|Type of posting||Posting date(EST):||Summary||Downloads|
|Event Summary||9/12/2023 9:00:00 AM|
Event Summary | Summary
Posting Date: September 12, 2023, 9:00:00 AM
A magnitude 6.8 earthquake struck Morocco late Friday night, killing at least 2,681 persons and injuring thousands more, making it the nation’s deadliest quake in more than six decades. The quake struck at a relatively shallow depth, per the United States Geological Survey, making its impacts very widely felt. Al Hauz province in Morocco has been particularly impacted, with significant damage and more than half of the casualties reported so far. The epicenter was located between Agadir and Marrakesh at the southern end of the Atlas Mountains, which had the impact of somewhat limiting damage in both of those cities.
North-west Africa moves WNW at ~4-6 mm/year relative to the Iberian Peninsula. Compressive forces arising from the convergence of these tectonic blocks are accommodated by a series of ENE trending thrust and/or strike-slip faults that extend for >1000 km across Morocco and Northern Algeria. In recent times, accumulating stress generated by these plate motions has been released during several large and damaging earthquakes across this fault network. Northern Algeria experienced Mw 6.7, Mw 7.1, and Mw 6.8 earthquakes in 1954, 1980 and 2003, respectively. In Morocco, earthquakes of Mw 6.0 and Mw 6.3 occurred near Al Hoceima in 1994 and 2004, respectively. Northwest Africa’s deadliest recent earthquake was a Mw 5.8 event near Agadir in 1960 which killed over 12,000 people, equating to approximately a third of the city’s population.
The September 8th 2023 earthquake had a moment magnitude of 6.8 and occurred within the High Atlas mountain range, ~75 km southwest of Marrakech. Depth estimates for the hypocentre of this event vary between 8-26 km (Morocco’s National Institute of Geophysics and USGS, respectively). Ground shaking intensity from earthquakes broadly decays with distance. This event was felt most strongly in a cluster of proximal mountainous villages, it damaged many buildings in Marrakech and was felt as far away as the northern coast. Preliminary focal mechanism solutions and finite-fault models from the USGS suggest that this earthquake ruptured a 20-30 km section of an oblique-reverse fault that either steeply dips to the northwest or shallowly dips to the east. Since 1900, no earthquakes > Mw 6.0 have been recorded within 500 km of this location.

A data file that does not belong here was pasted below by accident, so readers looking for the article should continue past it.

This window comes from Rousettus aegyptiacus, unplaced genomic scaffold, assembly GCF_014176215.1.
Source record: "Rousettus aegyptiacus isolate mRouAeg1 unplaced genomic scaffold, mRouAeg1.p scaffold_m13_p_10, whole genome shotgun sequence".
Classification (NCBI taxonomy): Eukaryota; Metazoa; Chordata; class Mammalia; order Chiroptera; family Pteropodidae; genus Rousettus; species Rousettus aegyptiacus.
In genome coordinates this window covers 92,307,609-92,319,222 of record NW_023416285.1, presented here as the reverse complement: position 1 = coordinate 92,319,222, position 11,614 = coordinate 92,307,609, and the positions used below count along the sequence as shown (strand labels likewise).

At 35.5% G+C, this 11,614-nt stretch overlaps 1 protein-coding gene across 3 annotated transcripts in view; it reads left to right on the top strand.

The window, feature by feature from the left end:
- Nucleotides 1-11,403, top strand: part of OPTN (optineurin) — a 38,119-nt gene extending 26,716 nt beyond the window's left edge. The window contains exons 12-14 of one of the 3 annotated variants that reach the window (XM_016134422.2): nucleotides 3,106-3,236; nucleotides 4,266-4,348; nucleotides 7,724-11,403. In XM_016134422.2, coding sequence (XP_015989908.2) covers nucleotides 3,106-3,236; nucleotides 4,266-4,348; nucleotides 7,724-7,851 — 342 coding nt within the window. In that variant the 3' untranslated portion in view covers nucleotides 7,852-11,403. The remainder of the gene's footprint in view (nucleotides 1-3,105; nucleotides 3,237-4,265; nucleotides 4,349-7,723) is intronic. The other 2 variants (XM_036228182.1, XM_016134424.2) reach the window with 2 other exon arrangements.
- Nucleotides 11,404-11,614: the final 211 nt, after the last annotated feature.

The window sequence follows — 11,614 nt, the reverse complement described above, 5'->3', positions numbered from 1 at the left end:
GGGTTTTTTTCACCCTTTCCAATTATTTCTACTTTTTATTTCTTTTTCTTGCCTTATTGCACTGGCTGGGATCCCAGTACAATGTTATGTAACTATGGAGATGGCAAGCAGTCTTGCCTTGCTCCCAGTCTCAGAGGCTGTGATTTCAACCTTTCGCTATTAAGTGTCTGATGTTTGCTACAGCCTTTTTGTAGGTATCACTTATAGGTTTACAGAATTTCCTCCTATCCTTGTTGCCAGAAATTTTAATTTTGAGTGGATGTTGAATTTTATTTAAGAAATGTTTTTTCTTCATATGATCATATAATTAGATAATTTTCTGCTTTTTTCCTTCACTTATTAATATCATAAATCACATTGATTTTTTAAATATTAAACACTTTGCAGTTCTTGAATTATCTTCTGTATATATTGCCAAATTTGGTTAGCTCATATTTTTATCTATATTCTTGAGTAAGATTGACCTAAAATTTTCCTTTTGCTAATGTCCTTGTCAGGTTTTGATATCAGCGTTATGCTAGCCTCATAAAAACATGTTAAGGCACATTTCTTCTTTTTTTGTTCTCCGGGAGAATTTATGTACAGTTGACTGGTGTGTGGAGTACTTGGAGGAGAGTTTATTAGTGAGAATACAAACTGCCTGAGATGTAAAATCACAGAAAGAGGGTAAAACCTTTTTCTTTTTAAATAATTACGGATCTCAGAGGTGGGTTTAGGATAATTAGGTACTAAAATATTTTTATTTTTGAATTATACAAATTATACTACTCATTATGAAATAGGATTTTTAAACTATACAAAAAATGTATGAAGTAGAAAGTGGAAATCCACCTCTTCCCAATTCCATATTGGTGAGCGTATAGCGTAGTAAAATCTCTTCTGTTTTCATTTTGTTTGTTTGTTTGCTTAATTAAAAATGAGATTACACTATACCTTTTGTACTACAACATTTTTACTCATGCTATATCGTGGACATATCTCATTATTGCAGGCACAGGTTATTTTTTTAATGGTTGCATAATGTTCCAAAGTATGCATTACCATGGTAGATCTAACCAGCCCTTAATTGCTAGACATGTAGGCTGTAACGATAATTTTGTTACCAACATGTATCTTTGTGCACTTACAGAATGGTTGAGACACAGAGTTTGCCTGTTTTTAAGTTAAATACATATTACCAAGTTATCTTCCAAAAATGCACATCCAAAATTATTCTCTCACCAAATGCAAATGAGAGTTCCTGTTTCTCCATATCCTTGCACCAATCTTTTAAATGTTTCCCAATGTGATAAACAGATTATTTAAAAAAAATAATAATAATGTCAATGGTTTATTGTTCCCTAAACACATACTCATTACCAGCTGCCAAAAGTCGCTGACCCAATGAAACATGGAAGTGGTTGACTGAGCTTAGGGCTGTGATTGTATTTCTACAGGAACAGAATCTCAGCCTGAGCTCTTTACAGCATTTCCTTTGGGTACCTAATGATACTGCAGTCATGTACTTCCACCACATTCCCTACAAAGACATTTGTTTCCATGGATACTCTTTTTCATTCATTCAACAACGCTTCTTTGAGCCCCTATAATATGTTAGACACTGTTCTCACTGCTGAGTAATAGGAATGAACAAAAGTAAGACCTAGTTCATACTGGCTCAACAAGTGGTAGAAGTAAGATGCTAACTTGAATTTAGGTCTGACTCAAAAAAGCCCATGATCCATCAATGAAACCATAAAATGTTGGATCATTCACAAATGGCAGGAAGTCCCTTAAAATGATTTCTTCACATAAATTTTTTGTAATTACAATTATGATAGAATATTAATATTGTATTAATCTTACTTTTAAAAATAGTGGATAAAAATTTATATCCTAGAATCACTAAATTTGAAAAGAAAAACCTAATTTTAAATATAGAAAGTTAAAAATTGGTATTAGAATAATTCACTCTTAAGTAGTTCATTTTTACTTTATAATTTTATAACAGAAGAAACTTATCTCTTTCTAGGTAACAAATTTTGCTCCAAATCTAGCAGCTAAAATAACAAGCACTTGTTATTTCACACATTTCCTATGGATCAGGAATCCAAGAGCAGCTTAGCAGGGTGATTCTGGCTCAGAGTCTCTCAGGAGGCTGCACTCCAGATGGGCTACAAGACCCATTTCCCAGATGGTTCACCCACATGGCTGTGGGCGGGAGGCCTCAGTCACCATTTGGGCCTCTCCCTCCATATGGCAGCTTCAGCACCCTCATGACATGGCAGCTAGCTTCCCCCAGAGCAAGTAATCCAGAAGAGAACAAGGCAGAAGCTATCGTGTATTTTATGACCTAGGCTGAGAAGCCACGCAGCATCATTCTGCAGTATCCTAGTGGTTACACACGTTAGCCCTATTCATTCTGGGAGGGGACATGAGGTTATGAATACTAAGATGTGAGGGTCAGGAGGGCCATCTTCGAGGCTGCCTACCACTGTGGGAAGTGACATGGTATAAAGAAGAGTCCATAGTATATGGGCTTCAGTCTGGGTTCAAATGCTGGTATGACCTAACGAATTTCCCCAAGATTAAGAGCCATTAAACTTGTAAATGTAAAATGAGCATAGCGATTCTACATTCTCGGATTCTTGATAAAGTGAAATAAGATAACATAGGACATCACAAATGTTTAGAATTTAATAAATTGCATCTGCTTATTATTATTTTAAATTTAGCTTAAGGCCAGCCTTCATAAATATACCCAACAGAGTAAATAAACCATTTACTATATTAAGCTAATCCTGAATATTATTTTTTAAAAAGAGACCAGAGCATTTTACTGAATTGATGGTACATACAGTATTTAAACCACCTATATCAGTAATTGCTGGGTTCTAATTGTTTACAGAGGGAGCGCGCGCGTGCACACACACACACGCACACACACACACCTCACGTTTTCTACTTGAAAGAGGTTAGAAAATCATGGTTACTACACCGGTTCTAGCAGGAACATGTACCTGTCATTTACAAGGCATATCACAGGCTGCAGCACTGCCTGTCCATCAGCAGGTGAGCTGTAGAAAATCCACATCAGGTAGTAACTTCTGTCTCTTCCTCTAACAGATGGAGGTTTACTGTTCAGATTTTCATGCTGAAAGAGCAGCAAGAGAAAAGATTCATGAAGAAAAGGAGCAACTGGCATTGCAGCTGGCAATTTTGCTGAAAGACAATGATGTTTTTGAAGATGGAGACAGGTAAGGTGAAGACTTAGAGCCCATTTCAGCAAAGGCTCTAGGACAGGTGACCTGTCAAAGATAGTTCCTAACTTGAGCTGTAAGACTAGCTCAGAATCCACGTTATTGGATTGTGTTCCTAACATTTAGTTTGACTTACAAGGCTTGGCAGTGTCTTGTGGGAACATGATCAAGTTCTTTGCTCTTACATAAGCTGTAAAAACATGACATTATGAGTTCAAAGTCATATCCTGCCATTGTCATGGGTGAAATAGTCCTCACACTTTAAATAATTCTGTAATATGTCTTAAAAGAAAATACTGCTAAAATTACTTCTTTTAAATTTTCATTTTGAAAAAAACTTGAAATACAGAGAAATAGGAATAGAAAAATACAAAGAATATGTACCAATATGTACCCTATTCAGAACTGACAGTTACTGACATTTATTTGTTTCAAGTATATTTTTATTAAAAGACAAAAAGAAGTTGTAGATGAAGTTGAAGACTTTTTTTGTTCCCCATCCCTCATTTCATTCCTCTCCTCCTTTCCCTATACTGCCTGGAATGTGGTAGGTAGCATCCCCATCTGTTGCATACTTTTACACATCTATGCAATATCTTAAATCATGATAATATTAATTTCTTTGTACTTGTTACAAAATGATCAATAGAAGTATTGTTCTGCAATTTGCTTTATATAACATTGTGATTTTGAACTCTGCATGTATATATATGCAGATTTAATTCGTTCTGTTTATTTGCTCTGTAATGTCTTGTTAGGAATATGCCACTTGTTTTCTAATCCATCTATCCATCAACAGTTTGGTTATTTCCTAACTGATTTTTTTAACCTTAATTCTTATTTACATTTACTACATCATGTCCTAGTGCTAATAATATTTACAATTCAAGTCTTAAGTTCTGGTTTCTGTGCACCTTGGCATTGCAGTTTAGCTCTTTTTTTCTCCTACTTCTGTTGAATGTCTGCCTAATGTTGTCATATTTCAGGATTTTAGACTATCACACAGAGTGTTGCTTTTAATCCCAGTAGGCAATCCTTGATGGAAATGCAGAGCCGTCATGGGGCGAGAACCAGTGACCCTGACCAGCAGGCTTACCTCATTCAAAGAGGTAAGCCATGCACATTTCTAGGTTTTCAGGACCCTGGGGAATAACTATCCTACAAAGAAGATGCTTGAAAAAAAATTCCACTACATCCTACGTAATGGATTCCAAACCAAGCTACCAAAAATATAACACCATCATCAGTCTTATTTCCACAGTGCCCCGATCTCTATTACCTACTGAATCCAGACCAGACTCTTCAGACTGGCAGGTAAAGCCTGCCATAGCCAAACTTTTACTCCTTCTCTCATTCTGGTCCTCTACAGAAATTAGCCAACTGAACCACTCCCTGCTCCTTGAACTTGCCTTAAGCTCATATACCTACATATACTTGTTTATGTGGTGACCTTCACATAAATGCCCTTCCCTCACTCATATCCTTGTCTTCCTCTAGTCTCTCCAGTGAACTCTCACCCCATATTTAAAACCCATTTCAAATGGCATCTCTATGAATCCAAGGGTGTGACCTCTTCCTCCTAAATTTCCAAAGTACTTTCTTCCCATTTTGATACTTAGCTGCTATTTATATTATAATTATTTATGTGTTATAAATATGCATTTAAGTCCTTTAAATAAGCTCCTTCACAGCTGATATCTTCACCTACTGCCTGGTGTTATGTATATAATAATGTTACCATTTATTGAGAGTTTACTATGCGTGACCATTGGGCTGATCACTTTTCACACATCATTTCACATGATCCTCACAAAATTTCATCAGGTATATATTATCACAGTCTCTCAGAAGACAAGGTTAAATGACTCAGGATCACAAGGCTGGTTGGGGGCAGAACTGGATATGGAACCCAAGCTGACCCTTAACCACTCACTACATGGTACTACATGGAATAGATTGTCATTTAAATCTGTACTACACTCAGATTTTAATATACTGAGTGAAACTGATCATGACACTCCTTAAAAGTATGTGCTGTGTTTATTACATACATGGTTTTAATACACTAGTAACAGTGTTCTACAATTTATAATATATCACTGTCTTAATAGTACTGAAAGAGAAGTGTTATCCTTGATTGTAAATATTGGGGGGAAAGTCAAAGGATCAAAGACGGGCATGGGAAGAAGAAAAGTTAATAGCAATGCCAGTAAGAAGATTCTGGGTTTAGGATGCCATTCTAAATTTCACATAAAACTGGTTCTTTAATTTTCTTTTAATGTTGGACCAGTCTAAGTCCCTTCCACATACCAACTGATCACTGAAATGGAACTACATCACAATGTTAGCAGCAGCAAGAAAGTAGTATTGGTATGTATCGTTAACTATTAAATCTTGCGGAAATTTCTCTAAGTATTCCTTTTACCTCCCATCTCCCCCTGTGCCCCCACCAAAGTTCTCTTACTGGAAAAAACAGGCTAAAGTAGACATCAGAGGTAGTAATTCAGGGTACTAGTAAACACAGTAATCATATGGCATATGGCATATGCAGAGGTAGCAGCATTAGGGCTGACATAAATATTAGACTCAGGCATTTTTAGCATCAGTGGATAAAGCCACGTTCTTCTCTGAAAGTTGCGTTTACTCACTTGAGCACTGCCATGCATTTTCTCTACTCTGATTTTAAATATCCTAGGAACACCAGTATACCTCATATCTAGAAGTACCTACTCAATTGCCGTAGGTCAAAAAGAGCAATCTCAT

The building stock in Morocco contains large proportions of unreinforced masonry and mudbrick or adobe structures, which do not perform especially well during intense earthquakes. In addition, the building stock in Morocco is generally quite old, and there are no specific seismic building codes to which structures are built. Many of the smaller communities in the foothills of the Atlas Mountains near the epicenter have reported significant if not catastrophic damage, though their remote location has made getting detailed information challenging immediately following the event.
The USGS Prompt Assessment of Global Earthquakes for Response (PAGER) indicated that economic losses had the potential to reach as high as 8% of Morocco’s GDP, which indicates the possibility the economic impact of this event could exceed $10 billion USD. However, the property insurance take up in Morocco is quite low. A recent article on Artemis.bm noted only between 2 and 4% of households have any kind of private insurance. The Moroccan government could see recoveries available through some World Bank supported backstops, but these would only provide a modicum of coverage, likely well below the needs of the populace in the worst affected areas. Given all of these factors, the early indications from industry sources and publications indicate this is unlikely to be a significant event for the global insurance and reinsurance markets.
Morocco and the broader region of North Africa are part of the Global Earthquake Model (GEM), to which Verisk has contributed extensive research over the years. The model contains a catalog of events as well as hazard and vulnerability simulation. More on the model itself can be found here. While Verisk does not at present have an earthquake model which includes Morocco, those interested in better understanding the earthquake risk in this region can leverage GEM’s model for North Africa within Verisk Model Builder. Model Builder allows users to build or implement custom and third-party models while leveraging Verisk’s modeling architecture and Touchstone platform.
Please contact your Verisk representative with any additional questions about this event or our modeling capabilities in this region. No additional ALERTs are planned at this time.
Event Summary | Downloads
Posting Date: September 12, 2023, 9:00:00 AM
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